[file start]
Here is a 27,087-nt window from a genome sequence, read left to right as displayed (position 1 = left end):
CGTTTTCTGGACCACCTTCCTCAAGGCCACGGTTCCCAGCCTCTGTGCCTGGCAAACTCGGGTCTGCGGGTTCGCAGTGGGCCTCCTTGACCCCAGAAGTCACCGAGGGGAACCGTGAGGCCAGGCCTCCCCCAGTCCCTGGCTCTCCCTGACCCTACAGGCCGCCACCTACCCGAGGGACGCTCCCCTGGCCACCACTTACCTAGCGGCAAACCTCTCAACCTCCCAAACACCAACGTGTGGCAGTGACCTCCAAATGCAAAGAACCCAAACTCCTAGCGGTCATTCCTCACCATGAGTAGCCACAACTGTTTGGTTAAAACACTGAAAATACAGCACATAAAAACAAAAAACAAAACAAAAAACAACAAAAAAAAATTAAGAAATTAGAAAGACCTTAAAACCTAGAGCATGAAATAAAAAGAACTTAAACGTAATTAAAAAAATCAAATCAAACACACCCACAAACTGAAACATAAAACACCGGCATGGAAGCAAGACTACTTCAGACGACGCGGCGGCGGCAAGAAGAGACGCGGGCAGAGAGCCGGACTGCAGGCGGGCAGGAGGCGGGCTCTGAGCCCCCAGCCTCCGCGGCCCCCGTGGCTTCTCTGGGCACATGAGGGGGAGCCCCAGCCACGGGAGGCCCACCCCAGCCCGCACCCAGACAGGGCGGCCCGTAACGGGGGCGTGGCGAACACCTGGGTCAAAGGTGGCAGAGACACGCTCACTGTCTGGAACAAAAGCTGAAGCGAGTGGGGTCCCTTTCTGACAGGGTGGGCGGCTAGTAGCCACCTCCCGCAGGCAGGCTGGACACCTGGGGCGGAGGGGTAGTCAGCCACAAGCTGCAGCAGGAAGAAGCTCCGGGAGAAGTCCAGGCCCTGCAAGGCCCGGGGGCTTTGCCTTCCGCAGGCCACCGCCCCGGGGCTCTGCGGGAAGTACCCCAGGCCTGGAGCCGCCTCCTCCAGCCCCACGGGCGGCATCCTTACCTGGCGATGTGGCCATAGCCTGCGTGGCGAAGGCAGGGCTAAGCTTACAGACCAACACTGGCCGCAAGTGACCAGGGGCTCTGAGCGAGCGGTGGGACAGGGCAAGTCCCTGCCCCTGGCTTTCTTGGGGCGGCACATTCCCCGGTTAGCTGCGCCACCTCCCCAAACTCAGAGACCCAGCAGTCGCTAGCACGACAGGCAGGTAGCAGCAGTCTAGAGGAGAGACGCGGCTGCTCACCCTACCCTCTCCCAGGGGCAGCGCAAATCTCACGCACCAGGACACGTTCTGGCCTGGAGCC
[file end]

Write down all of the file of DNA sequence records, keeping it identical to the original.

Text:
Here is a 27,087-nt window from a genome sequence, read left to right as displayed (position 1 = left end):
CGTTTTCTGGACCACCTTCCTCAAGGCCACGGTTCCCAGCCTCTGTGCCTGGCAAACTCGGGTCTGCGGGTTCGCAGTGGGCCTCCTTGACCCCAGAAGTCACCGAGGGGAACCGTGAGGCCAGGCCTCCCCCAGTCCCTGGCTCTCCCTGACCCTACAGGCCGCCACCTACCCGAGGGACGCTCCCCTGGCCACCACTTACCTAGCGGCAAACCTCTCAACCTCCCAAACACCAACGTGTGGCAGTGACCTCCAAATGCAAAGAACCCAAACTCCTAGCGGTCATTCCTCACCATGAGTAGCCACAACTGTTTGGTTAAAACACTGAAAATACAGCACATAAAAACAAAAAACAAAACAAAAAACAACAAAAAAAAATTAAGAAATTAGAAAGACCTTAAAACCTAGAGCATGAAATAAAAAGAACTTAAACGTAATTAAAAAAATCAAATCAAACACACCCACAAACTGAAACATAAAACACCGGCATGGAAGCAAGACTACTTCAGACGACGCGGCGGCGGCAAGAAGAGACGCGGGCAGAGAGCCGGACTGCAGGCGGGCAGGAGGCGGGCTCTGAGCCCCCAGCCTCCGCGGCCCCCGTGGCTTCTCTGGGCACATGAGGGGGAGCCCCAGCCACGGGAGGCCCACCCCAGCCCGCACCCAGACAGGGCGGCCCGTAACGGGGGCGTGGCGAACACCTGGGTCAAAGGTGGCAGAGACACGCTCACTGTCTGGAACAAAAGCTGAAGCGAGTGGGGTCCCTTTCTGACAGGGTGGGCGGCTAGTAGCCACCTCCCGCAGGCAGGCTGGACACCTGGGGCGGAGGGGTAGTCAGCCACAAGCTGCAGCAGGAAGAAGCTCCGGGAGAAGTCCAGGCCCTGCAAGGCCCGGGGGCTTTGCCTTCCGCAGGCCACCGCCCCGGGGCTCTGCGGGAAGTACCCCAGGCCTGGAGCCGCCTCCTCCAGCCCCACGGGCGGCATCCTTACCTGGCGATGTGGCCATAGCCTGCGTGGCGAAGGCAGGGCTAAGCTTACAGACCAACACTGGCCGCAAGTGACCAGGGGCTCTGAGCGAGCGGTGGGACAGGGCAAGTCCCTGCCCCTGGCTTTCTTGGGGCGGCACATTCCCCGGTTAGCTGCGCCACCTCCCCAAACTCAGAGACCCAGCAGTCGCTAGCACGACAGGCAGGTAGCAGCAGTCTAGAGGAGAGACGCGGCTGCTCACCCTACCCTCTCCCAGGGGCAGCGCAAATCTCACGCACCAGGACACGTTCTGGCCTGGAGCC